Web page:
Although a contemporary and friend of Dylan and the Stones, Roger McGuinn doesn't have their stature, despite being almost as influential. His chiming 12-string Rickenbacker is indelibly imprinted upon rock's psyche, influencing an array of artists, including Big Star, Tom Petty, R.E.M., the Smiths, and the Wedding Present. His band, the Byrds, created folk-rock and presaged the alt-country movement. In the late '60s, he brought on Gram Parsons and forged, on Sweetheart of the Rodeo, an early blueprint of the seminal country-rock style Parsons would create with the Flying Burrito Brothers.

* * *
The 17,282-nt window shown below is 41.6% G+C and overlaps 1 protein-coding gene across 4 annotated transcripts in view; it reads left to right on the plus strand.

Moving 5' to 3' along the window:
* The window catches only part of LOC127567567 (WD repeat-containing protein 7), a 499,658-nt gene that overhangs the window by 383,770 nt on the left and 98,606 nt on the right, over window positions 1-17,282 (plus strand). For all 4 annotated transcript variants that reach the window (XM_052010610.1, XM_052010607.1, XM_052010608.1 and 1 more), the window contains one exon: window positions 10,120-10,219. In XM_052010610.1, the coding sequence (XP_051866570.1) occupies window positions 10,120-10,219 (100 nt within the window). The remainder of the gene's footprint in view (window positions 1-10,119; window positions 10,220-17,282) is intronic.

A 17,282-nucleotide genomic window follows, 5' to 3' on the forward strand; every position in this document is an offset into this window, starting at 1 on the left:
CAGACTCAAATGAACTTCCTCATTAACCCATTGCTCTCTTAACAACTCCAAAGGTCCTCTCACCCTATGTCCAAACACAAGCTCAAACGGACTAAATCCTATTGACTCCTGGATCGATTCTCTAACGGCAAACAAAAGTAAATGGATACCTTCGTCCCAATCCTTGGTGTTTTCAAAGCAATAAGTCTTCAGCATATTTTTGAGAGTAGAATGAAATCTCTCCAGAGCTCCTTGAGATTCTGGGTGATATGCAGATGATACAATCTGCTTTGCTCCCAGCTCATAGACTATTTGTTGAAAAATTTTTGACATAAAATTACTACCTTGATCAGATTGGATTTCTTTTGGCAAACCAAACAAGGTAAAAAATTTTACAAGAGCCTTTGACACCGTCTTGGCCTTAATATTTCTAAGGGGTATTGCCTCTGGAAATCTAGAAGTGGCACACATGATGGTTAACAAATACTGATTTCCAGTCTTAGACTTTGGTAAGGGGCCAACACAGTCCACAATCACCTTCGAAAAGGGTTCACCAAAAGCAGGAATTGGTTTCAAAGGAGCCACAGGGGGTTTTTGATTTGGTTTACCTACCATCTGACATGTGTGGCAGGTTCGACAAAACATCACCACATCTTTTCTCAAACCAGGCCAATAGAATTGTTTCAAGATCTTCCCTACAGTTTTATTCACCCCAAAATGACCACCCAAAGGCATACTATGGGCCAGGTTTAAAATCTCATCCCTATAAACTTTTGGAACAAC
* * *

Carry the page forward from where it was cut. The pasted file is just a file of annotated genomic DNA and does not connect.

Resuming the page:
The Byrds petered out in the early '70s, after a series of departures left McGuinn with a band that was better onstage than on record. After taking the '80s off, McGuinn made a successful solo comeback with Back to Rio. Of late, he's gone DIY, releasing a four-CD set of acoustic folk standards that he's been recording and posting on his website since the mid-'90s, as well as a new album, Limited Edition, which takes his electric guitar out of the closet and reaches back to his folk-rock roots.